Switzerland slashes economic growth forecast, citing war risks and inflation


Shoppers walk along Bahnhofstrasse shopping street in Zurich, Switzerland, March 1, 2021. REUTERS/Arnd Wiegmann/File Photo

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ZURICH, June 15 (Reuters) – Switzerland on Wednesday became the latest country to lower its economic growth forecasts as the government warned of risks from war in Ukraine and rising inflation food and energy.

The Swiss economy is expected to grow by 2.6% in 2022, the State Secretariat for Economic Affairs (SECO) said, revising down its March forecast of 2.8% growth.

SECO also cut its growth forecast for 2023 to 1.9% from 2.0%. All figures are adjusted to remove the effect of sporting events.

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But in the negative scenario, growth could slow to 2.4% this year and the Swiss economy could stagnate in 2023 if gas supplies from Russia are interrupted, said Eric Scheidegger, deputy director of SECO.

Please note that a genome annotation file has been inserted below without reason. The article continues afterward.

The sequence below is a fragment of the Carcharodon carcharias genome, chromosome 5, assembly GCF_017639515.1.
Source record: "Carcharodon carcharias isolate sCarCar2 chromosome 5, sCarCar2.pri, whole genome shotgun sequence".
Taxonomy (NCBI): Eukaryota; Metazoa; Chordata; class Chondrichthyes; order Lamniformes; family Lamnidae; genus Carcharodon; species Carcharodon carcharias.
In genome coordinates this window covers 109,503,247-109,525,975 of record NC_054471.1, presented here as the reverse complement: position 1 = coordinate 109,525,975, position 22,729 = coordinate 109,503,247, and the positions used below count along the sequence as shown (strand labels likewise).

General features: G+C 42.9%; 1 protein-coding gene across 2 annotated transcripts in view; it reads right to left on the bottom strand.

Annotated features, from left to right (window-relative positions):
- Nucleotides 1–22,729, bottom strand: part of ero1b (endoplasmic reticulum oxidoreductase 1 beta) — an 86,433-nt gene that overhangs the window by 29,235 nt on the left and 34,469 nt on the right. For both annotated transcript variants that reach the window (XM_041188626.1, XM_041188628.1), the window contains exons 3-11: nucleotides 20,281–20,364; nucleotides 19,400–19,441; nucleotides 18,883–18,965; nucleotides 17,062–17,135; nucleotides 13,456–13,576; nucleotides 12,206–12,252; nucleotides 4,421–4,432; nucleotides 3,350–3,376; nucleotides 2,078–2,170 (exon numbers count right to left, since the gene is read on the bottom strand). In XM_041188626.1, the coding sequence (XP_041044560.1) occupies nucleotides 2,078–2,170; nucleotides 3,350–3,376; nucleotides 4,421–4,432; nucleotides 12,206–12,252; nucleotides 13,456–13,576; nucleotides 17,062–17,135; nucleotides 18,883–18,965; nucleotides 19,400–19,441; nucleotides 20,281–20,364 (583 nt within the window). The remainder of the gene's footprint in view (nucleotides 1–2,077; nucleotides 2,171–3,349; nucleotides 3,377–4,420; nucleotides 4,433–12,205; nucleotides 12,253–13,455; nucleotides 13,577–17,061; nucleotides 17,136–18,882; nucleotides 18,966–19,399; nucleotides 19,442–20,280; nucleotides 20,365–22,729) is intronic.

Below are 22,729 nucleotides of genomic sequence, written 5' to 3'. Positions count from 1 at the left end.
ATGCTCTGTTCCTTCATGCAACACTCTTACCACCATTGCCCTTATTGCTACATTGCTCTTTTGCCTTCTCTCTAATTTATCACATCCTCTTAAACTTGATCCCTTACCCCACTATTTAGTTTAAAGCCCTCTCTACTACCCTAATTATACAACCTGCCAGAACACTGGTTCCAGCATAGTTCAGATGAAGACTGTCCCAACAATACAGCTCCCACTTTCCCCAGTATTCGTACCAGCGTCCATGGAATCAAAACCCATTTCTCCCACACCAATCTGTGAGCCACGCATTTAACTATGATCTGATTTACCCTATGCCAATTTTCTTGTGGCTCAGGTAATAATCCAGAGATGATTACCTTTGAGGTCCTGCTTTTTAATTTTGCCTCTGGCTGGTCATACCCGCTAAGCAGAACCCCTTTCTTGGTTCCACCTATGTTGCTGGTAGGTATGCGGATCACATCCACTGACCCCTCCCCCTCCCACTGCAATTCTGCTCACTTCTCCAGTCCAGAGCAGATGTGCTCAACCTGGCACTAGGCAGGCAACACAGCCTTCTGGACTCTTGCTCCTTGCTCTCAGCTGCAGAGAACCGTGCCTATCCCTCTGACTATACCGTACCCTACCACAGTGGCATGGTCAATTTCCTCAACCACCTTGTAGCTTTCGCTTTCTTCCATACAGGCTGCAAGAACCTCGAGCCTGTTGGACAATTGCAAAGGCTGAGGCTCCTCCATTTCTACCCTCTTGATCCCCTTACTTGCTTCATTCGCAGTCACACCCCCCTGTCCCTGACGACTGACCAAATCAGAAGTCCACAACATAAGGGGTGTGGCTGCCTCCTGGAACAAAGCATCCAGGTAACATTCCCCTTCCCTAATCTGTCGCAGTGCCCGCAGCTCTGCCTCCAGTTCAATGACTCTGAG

“The direct impact of the war in Ukraine on Switzerland is limited. Exports of Swiss goods to Russia and Ukraine accounted for only 1.4% of the total last year,” he told Reuters.

“However, there is an effect of rising energy and commodity prices. Then there is inflation in general which is rising outside the country,” he said.

Scheidegger declined to speculate on the likelihood of the worst-case scenario, saying only the base case was most likely.

According to SECO’s baseline scenario, Swiss inflation is estimated at 2.5% this year before falling to 1.9% in 2023, levels Scheidegger considers tolerable for Swiss industry.

An end to Russian gas supplies – either because of a European Union embargo or a decision by Moscow – would make matters worse.

“It could lead to energy shortages in Europe and Switzerland. It would also lead to higher inflation, which would weigh on consumer spending. It would also mean more uncertainty, which would mean less investment. by companies,” Scheidegger said.

Some 47% of Swiss gas imports come directly or indirectly from Russia, according to government data.

Switzerland’s weaker growth estimates follow downward revisions by the OECD to global growth and a more cautious outlook in Germany and France. Read more

The Swiss National Bank will take the latest forecasts into account at its policy meeting on Thursday.

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Reporting by John Revill; Editing by Michael Shields and Tomasz Janowski

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